Enlightenment without the many years of studying the sutras was inconceivable to Dok Sahn; therefore, he resolved to find this temple to and correct their mistake.

After many weeks of travel, he came upon a teashop run by a devout Buddhist laywoman. It was lunchtime so he stopped in to inquire about both the menu and the whereabouts of the Zen temple.

Dok Sahn was a famous figure. The laywoman immediately recognized him and greeted him in accordance with the customs of the day and the respect due to so lofty a personage.

She showed him to a table and politely inquired about his business. Dok Sahn replied he was looking for a temple in the south where, “The monks just ate, slept, and meditated,” and added that he intended to set them straight by hitting them with his teachings of the Diamond Sutra.

The laywoman smiled and replied, “Wonderful! You are a famous sutra master. You understand all of the Buddha’s speech. You understand the Buddha’s teaching. May I ask you a question?” She continued, “If you answer the question correctly lunch is free. If not, you must pay.

The teashop owner’s impertinence angered the great sutra master because implicit in the question’s format was a reversal of roles. After an awkward pause, he collected himself and agreed to the bargain.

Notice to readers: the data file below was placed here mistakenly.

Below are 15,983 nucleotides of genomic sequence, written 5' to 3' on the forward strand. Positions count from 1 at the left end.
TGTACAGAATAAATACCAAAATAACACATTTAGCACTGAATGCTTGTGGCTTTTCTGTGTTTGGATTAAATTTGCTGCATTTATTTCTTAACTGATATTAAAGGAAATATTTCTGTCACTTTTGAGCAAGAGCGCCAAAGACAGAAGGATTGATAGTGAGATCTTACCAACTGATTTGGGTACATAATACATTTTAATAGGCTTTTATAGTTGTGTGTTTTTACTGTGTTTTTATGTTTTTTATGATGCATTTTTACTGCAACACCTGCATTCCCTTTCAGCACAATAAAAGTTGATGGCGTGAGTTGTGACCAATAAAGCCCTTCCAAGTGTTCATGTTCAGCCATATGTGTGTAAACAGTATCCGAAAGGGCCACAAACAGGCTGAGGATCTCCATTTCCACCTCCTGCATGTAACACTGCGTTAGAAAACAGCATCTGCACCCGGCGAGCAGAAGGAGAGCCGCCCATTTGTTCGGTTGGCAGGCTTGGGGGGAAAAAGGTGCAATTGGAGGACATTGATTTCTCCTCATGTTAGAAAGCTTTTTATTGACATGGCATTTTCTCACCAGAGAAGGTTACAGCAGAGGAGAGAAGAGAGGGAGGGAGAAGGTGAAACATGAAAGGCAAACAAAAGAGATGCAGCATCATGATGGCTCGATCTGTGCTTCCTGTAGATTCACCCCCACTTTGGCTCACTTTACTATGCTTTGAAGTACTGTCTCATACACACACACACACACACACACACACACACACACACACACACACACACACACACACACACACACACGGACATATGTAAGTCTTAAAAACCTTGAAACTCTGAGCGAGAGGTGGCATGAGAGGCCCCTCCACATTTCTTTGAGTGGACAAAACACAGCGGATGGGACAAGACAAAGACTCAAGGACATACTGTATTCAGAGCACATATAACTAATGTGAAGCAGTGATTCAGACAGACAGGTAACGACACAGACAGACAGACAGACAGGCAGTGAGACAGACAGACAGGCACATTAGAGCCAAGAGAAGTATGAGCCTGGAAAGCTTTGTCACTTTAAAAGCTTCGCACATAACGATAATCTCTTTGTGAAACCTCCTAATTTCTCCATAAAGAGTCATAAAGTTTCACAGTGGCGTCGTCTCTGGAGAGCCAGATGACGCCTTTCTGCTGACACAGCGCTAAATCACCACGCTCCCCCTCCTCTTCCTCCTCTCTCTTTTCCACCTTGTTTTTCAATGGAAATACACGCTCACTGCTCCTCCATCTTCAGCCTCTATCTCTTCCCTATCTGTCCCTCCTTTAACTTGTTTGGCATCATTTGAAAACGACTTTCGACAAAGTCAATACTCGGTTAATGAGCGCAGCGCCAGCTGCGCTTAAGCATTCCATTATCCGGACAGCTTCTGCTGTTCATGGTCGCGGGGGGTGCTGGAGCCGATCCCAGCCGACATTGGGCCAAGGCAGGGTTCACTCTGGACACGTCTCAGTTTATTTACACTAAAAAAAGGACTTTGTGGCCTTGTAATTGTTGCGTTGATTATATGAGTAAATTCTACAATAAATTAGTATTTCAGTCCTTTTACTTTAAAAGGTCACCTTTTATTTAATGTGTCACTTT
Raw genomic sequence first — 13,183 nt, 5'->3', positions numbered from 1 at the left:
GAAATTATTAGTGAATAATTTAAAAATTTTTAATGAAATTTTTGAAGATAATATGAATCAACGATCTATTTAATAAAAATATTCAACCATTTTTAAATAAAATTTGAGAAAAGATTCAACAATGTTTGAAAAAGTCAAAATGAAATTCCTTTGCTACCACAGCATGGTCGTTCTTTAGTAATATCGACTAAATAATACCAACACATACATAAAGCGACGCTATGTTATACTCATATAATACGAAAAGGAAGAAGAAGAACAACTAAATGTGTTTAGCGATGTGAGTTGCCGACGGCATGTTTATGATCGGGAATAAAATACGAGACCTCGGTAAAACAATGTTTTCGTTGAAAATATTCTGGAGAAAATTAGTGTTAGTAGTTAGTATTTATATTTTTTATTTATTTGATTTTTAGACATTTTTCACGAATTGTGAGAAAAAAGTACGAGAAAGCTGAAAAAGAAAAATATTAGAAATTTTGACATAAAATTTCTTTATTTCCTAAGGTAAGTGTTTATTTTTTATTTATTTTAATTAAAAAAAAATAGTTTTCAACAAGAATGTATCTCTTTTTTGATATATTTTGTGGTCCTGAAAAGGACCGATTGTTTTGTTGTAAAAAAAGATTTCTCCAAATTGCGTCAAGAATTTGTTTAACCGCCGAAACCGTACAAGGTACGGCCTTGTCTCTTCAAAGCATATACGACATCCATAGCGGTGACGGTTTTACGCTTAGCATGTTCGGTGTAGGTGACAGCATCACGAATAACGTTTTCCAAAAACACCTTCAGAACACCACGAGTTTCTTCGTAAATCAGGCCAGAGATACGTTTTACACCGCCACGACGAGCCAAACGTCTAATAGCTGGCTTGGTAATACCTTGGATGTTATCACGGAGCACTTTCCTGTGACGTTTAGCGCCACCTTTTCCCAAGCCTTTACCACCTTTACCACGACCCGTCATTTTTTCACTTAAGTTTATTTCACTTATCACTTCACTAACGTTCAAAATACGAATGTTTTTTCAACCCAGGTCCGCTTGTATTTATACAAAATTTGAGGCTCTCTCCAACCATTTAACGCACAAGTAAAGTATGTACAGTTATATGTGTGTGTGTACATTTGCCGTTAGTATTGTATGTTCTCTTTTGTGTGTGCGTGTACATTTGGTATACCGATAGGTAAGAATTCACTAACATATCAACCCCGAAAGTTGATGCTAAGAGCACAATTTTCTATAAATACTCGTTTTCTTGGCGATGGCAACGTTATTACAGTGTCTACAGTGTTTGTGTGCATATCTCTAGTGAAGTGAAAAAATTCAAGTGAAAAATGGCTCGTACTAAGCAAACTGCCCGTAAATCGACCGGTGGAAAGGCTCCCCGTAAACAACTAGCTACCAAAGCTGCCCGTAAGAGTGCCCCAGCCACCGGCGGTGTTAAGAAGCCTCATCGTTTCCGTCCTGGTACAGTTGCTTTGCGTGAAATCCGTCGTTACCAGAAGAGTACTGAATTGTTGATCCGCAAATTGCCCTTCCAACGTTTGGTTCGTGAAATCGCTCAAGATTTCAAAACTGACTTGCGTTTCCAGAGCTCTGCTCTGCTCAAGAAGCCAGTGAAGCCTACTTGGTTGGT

The laywoman asked, “In the Diamond Sutra it says, ‘It is impossible to keep past mind, impossible to hold on to present mind, and impossible to grasp future mind.’ With what mind will you eat lunch?

Dok Sahn paused. He consulted his vast store of learning. He reviewed the 84,000 sutras, which he’d memorized, compared that against his writings on the Diamond Sutra, went over all he’d learned about the Buddha’s speech–nothing. He couldn’t answer the question.

The woman laughed at him and said, “You don’t understand the Diamond Sutra’s true meaning. You don’t understand anything. How are you going to test the Zen monks in the south?

The laywoman hit Dok Sahn’s mind and stopped it dead. “From whom did you learn this teaching?” he inquired.

“Nobody,” she said. “Everyone already has it inside of him.”

Humbled, he paid for his lunch and continued on his journey to seek the Zen temple, only now with the intention of learning the Zen style of practice.

Dok Sahn’s mistake points directly to my approach to teaching writing. The correct answer was to do something in that moment. The correct answer was to say nothing and pick up the food and eat it. Why? Because when you eat, just eat. Teachers’ speech and academic knowledge without frequent practice are like a picture of a meal, not much use to a hungry person.

How does this apply to my classroom and my teaching philosophy? Duh. Have you not been paying attention? Writers write. (And they read too, but that discussion is for another piece).

What are you waiting for: go turn on the computer and fire up your word processor (note: this space is available for a product placement from a certain software company in Redmond).

Take 45 minutes and write a 250 word piece about a person who has just resolved to take an action–you pick it. And for God’s sake forget about the grade! Set a timer and do not write for more than 45 minutes, no matter what. Deadlines are a fact of life and your writing will never be perfect. Get over it now and when when your inner critic cracks open his bottle of self-doubt, you can tell eff off!

With what mind will you write?